Directed by Franklin Schaffner
In preparation for the role that came to define his career, George C. Scott read 13 biographies of General George S. Patton, some of them twice. His performance made him the almost-immediate favorite to win the Academy Award for Best Actor in the spring of 1971, but even before he was nominated he made it clear that he wouldn’t accept based on his rejection of the idea of competition between actors. Nevertheless, he was nominated and won (while Scott was at home, asleep). What’s important isn’t that Scott won an Oscar for his role in “Patton” (or that the film also won, among other awards, Best Director, Best Screenplay, and Best Picture) but that his performance really was worth awarding. For those less familiar with the general or the actor, it wouldn’t be hard to conflate the two in your mind. That is how iconic this performance is. Great performances sometimes have a bad habit of calling attention to how great they are. That isn’t the case here. Scott manages to project just enough gravitas without making the movie about him.
Framed as a sort of Don Quixote figure by a German captain in the film, George Patton (Scott) was a contemporary man with an old-fashioned sense of chivalry. He was well-read in military history and often would use Greek and Roman battle scenarios from hundreds of years earlier to inform his own combat decisions. That sometimes got him into trouble, and he was famously slighted when General Omar Bradley (Karl Malden) was promoted to four-star general before he was. For Patton, the chance to lead a command into battle and come out victorious—like one of the military heroes he had spent his life reading about—was the ultimate dream. He fought hard to get there. “Patton” tells the story of his World War II experience, up until about the time he would lose his life at the age of 60.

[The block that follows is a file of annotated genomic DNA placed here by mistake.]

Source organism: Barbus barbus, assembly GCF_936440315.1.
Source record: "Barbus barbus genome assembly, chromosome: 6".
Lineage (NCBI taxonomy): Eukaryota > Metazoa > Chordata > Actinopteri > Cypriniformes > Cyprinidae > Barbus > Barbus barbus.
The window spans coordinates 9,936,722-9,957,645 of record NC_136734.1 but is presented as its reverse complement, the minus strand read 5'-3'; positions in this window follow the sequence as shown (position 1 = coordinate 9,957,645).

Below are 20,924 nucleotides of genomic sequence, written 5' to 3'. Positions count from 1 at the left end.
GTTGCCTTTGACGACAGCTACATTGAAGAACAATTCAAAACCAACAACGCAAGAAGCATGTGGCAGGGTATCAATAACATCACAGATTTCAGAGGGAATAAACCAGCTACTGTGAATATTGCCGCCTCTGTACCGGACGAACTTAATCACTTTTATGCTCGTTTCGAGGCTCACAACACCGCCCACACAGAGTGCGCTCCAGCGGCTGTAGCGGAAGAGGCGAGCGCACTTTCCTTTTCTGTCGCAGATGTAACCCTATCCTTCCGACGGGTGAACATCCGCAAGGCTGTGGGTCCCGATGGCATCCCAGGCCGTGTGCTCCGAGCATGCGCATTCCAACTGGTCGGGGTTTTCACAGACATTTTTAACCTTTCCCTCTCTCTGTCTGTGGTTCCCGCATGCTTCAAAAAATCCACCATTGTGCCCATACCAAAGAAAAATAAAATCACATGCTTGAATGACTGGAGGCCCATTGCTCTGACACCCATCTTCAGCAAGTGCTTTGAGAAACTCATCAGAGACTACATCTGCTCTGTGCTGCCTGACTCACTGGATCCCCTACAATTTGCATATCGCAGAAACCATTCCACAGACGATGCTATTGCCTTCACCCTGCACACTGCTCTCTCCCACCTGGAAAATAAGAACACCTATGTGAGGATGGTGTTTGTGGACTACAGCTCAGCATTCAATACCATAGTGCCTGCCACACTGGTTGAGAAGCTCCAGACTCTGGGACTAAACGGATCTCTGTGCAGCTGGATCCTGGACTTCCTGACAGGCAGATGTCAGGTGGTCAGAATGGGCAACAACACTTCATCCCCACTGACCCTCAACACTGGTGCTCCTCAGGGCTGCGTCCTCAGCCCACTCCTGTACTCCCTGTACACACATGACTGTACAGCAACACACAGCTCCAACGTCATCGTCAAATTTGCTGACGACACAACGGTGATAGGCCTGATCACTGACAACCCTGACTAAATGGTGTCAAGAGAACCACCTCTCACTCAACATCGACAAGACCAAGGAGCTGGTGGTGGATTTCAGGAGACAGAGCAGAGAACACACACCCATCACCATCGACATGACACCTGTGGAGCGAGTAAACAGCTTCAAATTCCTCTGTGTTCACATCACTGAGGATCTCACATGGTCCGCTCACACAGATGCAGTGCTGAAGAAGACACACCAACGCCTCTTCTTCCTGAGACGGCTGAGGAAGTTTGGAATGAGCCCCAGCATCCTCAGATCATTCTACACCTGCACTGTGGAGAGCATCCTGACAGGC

For those who wince at the idea of a three-hour war movie, “Patton” comes with a mercifully quick pace. Scott brings a fair amount of wit to the famously obscene jokester, and the humor helps to chop up the somber stretches that any war movie must have. A great amount of credit must go to screenwriter Francis Ford Coppola, who earned his first Oscar nomination and win for the script (two years before “The Godfather”). Finding over 70 filming locations around Europe helped, too. Rarely was a scene set in the same place twice. When we talk about historical epics, we don’t often mention a character study like “Patton.” Why not? It packed quite a punch while sticking to the facts (I mean, mostly…as much as any three-hour biopic).
George C. Scott was a famously private person, and “Patton” made a star out of someone who didn’t want to be one. Regardless, his contribution to this very unconventional war movie made a great impact on cinema, and I appreciate it very much…whether or not he accepts the appreciation.